A breakthrough is certain!

      nearly as certain as the project's discontinuance 6 months later.

      • by Anonymous Coward

        While you joke. What I was reading a couple weeks ago they have ~2 years from the start of the project. Basically whip up some prototypes and are they promising if so then continue after 2. If not kill or spin it out.

        Not a bad way to work. Instead of flushing more money and more importantly time down the drain on something you can not get to work.

  • by Anonymous Coward

    "I have astigmatism in my eye, do you have the same problem? Yeah, it's when your eye goes screwy. My Optometrist said it was from years of doing stand-up comedy staring into the lights. Said he could fix it with laser surgery. I said what are you going to do, he said: 'I'm going to shine this light in your eyes."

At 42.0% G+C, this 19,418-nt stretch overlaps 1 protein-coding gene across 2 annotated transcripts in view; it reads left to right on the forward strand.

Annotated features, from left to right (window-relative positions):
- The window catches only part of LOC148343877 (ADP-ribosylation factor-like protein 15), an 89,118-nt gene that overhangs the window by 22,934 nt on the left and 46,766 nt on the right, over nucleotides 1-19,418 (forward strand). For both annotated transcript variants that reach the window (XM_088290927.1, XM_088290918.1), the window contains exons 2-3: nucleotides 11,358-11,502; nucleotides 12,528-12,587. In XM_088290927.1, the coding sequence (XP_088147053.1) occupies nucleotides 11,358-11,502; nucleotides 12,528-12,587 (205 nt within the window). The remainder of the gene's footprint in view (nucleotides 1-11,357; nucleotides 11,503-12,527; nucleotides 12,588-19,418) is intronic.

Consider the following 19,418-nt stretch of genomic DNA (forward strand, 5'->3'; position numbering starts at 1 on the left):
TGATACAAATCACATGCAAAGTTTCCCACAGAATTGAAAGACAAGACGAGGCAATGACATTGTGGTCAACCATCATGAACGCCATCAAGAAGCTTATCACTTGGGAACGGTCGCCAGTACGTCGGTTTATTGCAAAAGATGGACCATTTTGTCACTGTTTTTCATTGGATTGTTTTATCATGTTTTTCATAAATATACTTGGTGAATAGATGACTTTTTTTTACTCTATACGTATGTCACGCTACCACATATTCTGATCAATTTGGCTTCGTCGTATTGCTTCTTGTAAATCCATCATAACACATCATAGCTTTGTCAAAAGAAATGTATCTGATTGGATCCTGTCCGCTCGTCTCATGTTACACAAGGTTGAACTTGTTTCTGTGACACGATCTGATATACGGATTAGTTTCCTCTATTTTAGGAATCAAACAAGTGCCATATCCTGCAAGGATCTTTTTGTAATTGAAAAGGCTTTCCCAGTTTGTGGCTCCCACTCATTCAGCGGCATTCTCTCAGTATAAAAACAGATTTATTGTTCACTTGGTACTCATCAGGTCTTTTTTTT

• that a fully charged car battery is a bomb? Or will we have to have some nut job terrorist drive a truck full of these up to a building and short them to understand that? Energy is energy and high voltage, high current shorts are explosions capable of creating expanding plasmas at thousands of degrees. I roughly calculated once that the energy equivalent of the gasoline in my gas tank was 240 sticks of dynamite. Should we expect it to be any different for batteries? Tell me why not.
  • When I see the battery lifetime of my old Nokia phone, or recent iPhones, I notice the obvious problem is Android. I am lucky if my Nexus 4 isn't drained empty after 24 hours. Google can achieve "better batteries" (at least for their phones) by developing a new OS.